The Melior Group is pleased to share this special guest blog post written by:
Michele A. Schiavoni, APR, M.S.
Schiavoni Consulting, LLC
Marketing, Communications & Fundraising Counsel
Nonprofits throughout the nation begin a new era in 2018, in part because of the tax law changes going into effect this month. Respected sources including Giving USA Foundation and the Lilly Family Foundation project that the overall impact to the nonprofit sector could be a staggering $13 billion loss in individual donations.
Although I do not think the changes in charitable giving are sound public policy, the nonprofit sector has to adapt to survive and thrive. The unintended consequences of the tax changes have yet to be experienced and when the full impact is felt, we may see corrective action in the future. But for now, nonprofits have to pivot. These changes do provide a unique opportunity for worthy, mission-based organizations to take inventory of how they communicate their value to their philanthropic investors. Research tells us that tax incentives are NOT the prime motivator for individual giving. Donors tell us they give to causes that align with their passion, and savvy donors are more focused than ever on measurable outcomes. To remain successful, you must ensure your donors see your organization’s work as essential in a competitive philanthropic marketplace.
Qualitative and quantitative research is essential to position your mission-based organization for success in a post-tax reform era. Why? The changes in tax law only tell part of the story. There is a cluster of compelling reasons for fundraisers to bring a new sense of rigor to their strategic planning. The reality is, prior to the tax law change, the nonprofit sector in America was already evolving; funders have become increasingly attentive to donor’s expectations around accountability.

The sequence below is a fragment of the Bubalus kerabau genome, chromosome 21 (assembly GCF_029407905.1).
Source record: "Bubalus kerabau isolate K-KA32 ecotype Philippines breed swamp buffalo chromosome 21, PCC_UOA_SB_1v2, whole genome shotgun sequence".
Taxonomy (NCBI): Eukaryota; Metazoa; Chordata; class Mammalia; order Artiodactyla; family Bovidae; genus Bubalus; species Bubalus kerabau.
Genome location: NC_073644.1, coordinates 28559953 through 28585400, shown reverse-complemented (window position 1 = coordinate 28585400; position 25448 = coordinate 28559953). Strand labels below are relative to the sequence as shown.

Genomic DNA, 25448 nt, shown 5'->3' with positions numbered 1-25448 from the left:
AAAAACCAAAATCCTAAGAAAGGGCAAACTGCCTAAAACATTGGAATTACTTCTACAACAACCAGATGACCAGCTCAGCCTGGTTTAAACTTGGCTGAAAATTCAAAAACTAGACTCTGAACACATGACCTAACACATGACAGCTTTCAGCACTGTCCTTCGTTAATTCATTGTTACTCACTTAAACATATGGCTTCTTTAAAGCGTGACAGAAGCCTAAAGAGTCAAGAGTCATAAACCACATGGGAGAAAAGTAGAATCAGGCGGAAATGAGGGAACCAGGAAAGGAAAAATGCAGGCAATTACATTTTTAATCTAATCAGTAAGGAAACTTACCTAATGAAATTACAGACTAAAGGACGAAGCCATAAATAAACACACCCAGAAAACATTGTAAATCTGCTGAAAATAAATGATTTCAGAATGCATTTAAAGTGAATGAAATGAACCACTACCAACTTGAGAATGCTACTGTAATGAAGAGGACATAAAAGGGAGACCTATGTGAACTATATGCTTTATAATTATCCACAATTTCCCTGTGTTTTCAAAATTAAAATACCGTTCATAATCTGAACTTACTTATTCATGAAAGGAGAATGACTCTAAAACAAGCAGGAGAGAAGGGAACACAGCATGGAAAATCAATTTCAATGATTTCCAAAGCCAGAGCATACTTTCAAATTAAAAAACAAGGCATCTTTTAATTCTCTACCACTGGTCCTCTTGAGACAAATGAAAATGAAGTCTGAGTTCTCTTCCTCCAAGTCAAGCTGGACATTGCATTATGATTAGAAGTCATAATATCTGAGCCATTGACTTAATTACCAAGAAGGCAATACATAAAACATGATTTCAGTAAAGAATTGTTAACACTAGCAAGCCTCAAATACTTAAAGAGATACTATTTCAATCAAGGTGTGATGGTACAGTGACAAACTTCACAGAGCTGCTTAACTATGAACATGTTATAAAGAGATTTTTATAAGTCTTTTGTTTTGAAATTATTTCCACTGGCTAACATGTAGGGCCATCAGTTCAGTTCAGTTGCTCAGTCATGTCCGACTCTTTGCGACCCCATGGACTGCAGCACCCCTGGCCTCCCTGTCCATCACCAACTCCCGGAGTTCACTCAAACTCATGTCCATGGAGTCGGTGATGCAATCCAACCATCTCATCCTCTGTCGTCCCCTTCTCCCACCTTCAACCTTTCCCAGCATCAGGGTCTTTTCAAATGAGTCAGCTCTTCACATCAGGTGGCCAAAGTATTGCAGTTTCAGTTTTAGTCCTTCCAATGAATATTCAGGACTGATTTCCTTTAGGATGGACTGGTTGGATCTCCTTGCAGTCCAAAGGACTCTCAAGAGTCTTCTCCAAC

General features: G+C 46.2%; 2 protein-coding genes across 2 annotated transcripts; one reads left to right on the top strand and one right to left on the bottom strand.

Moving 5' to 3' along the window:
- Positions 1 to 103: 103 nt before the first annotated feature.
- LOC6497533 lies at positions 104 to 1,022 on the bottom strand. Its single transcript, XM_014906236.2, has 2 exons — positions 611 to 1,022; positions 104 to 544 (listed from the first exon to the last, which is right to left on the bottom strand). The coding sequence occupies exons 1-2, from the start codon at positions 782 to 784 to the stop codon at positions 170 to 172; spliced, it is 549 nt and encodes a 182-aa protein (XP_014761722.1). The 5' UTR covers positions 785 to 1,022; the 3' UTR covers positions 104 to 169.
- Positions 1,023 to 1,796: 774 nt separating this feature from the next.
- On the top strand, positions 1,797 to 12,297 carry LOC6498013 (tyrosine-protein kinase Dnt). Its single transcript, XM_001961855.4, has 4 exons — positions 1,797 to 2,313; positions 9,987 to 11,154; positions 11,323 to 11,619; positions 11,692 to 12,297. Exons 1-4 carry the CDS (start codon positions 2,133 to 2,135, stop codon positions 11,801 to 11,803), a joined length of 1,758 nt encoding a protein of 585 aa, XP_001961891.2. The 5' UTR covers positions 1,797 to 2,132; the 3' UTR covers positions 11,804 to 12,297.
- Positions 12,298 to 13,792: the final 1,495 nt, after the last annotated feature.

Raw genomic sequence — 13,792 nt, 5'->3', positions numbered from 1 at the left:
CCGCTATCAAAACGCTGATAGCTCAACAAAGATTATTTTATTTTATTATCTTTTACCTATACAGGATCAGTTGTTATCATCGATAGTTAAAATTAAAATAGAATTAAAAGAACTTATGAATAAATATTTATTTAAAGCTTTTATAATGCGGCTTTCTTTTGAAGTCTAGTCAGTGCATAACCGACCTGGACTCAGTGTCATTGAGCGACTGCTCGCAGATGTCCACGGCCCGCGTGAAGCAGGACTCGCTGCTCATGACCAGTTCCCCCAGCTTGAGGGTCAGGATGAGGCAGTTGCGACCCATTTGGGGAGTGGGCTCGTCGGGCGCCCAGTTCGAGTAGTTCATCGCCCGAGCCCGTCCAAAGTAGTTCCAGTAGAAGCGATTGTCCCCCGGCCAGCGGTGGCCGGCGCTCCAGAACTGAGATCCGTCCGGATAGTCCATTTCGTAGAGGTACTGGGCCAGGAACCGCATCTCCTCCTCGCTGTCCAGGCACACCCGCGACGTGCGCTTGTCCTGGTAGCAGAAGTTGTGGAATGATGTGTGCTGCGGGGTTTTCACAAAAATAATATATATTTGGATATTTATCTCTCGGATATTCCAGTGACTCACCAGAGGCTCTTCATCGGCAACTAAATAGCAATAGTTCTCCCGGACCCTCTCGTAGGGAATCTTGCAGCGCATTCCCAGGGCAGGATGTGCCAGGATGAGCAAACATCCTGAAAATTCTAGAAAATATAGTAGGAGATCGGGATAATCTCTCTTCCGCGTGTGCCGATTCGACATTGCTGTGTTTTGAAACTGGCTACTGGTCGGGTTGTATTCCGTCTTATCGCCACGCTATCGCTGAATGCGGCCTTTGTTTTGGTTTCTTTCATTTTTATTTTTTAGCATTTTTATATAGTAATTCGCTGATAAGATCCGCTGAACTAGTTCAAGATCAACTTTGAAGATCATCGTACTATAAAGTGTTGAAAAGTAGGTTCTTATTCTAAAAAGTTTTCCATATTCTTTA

Nonprofits should take a brand strategy tip from the for-profit sector. Research is required in order to truly understand how your donors experience your organization. The closer you align with your donors and prospects, the more opportunity you have for enhancing loyalty and sustaining philanthropic investment. Consider qualitative research to gain new understanding for how your donors experience and react to your brand.
Engaging professionals to conduct qualitative research such as interviews with your donors, either one-on-one or in focus groups, will provide extensive insights into how your mission is perceived. This input is essential to fashioning an effective case for support. The closer you align your organization with your most valued donors, the more effectively you can sustain loyalty and gain the added advantage of growing your donor base. If you are an educational institution focused on increasing alumni giving, don’t launch new social media campaigns and direct mail strategies UNTIL you have invested in listening to your alumni. You need to know: what prompts alumni to give; when are the best times for them to convene; what do they want to hear more about from their alma mater?
A second and equally important step is to ensure that your organization’s operating plan measures impact. The days of counting attendance at events to gauge success are behind us. Today’s donors want to see the social impact of their investment and this requires a new commitment to measurement and research. Donors care less and less about transactions and more and more about transformation. There is no escaping the reality that your nonprofit’s outcomes must be supported by research-based metrics. Your donors need to understand what you are improving and whose lives are changing because of what you do. Community impact studies play a critical role in telling that story. This applies accords the board from arts organizations to shelters.
Research is an essential next step in your nonprofit’s sustainability. Your efforts will uncover more effective strategies for engaging prospective donors and sustaining relationships with loyal donors. To thrive in this new era, you must invest in research.